Get absorbed in the match by having fun!  Focus on what you’re doing and block outside disruptions. Conserve your energy.  Learn to differentiate what you have control over and what you don’t and focus on what you can control. It is also important to focus on the process.  You will win if you focus on how you will make it happen, not just the end result.  Ultimately you need to do things in order to win, so don’t worry about the result, worry about what you’re going to be doing to your opponent in every match and you will get far in every tournament!

Mental Focus in Sports Part II – Keep it Simple

Learning to keep things simple follows preparation.  If you’ve prepared, it’s now time to focus on what’s in front of you and commit to the execution of your gameplan.  When highly skilled golfers overthink their shot, they they throw their timing off and choke.  Keep it simple, don’t over think and you will perform your best. Have a simple and consistent routine and you will win.

Just do it.  You’ve practiced it, now you have to use it.  Don’t do other things that you wouldn’t do when you practice.  Remember to trust yourself and stop worrying.  Remember to think of it as one match at a time.  Don’t fast forward and think of other matches.  Focus on what’s in front of you, then move on to the next match and do the same thing.  If it worked the first time flawlessly it will work again.

It’s human nature to react to stressful situations by feeling the need to do something extra.  But doing something extra is what leads us away from what we need.  We need to trust in our own training. When you think you attain something special you don’t.  When you give up no longer wanting something special, you do something special.  Over trying impedes our ability.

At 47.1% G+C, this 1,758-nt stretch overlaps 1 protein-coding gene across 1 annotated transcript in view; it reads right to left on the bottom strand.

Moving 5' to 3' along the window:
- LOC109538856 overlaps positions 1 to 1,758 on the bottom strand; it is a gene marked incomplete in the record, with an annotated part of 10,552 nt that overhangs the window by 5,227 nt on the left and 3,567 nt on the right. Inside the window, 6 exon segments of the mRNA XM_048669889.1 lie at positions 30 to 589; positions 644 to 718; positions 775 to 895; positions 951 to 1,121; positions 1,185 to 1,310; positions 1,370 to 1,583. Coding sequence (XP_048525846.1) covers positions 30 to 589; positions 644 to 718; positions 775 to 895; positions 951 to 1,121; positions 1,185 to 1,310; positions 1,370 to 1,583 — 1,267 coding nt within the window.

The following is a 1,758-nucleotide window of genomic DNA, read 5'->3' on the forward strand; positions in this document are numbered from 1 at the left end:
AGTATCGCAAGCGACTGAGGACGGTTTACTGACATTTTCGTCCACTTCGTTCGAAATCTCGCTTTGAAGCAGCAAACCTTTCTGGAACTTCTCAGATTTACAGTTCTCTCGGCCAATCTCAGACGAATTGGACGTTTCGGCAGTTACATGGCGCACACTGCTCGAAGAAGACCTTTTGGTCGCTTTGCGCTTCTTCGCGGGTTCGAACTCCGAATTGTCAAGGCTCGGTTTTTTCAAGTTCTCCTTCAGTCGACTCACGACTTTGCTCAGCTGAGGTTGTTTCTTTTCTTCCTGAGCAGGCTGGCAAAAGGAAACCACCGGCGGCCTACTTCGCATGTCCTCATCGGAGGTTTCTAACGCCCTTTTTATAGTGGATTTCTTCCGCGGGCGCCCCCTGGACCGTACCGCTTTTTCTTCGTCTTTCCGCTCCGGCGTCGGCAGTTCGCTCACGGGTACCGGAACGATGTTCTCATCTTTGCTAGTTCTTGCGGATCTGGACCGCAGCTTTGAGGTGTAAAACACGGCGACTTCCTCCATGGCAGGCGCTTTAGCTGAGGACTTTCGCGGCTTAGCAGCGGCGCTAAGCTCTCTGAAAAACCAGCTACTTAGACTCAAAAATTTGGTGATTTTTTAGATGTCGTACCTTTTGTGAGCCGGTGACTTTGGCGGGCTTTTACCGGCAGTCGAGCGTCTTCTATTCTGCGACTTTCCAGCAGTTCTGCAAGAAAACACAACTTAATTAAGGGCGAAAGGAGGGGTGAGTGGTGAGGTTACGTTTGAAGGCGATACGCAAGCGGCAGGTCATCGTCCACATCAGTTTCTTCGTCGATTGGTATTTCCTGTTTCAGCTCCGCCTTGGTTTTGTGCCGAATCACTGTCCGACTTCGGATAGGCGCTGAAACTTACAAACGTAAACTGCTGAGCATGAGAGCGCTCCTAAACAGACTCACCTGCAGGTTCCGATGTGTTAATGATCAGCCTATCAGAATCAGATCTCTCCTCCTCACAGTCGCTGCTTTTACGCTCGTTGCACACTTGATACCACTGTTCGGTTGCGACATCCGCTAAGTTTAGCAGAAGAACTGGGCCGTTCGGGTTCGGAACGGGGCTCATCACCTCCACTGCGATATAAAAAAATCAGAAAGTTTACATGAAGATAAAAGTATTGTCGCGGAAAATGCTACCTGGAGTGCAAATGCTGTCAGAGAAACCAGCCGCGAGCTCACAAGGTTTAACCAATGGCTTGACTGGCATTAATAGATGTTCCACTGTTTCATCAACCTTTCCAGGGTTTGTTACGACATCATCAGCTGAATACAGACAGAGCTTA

Do what you know. Period.  Stay committed regardless of the circumstance and you will do well in the tournament.  Don’t bail on your regular routine because something distracts you.  Doesn’t matter who your opponent is, just go for your moves.  You can only control what you do, not what your opponent does.

The more complicated the task, the harder it is to trust yourself.  Complexity creates doubt and makes us second guess our own instincts.  If we keep it simple, trust comes naturally.  The easy way to develop trust in your performance is to see the task in your minds eye and transfer the visualization into action.  Our mind does the best when we see the whole situation.  When we see the whole we can simplify. An athlete gets into trouble with himself when he second guesses himself and doubts what he already knows.

Bottom line – Trust your brain, keep it simple and stay positive and you will have the edge every time.

Smashed

Training was really rough last night with all of us getting really rough for Pan Ams.  Last night was brutal.  It was one of those days where you just roll straight for an hour without stopping.  I kept going, but my body didn’t want to.  Thoughts of why I do this sport ran through my head.  In the end – if you want to be the best…you have to train with the best.  Endure that rough training during class, and the competition will be a breeze.lions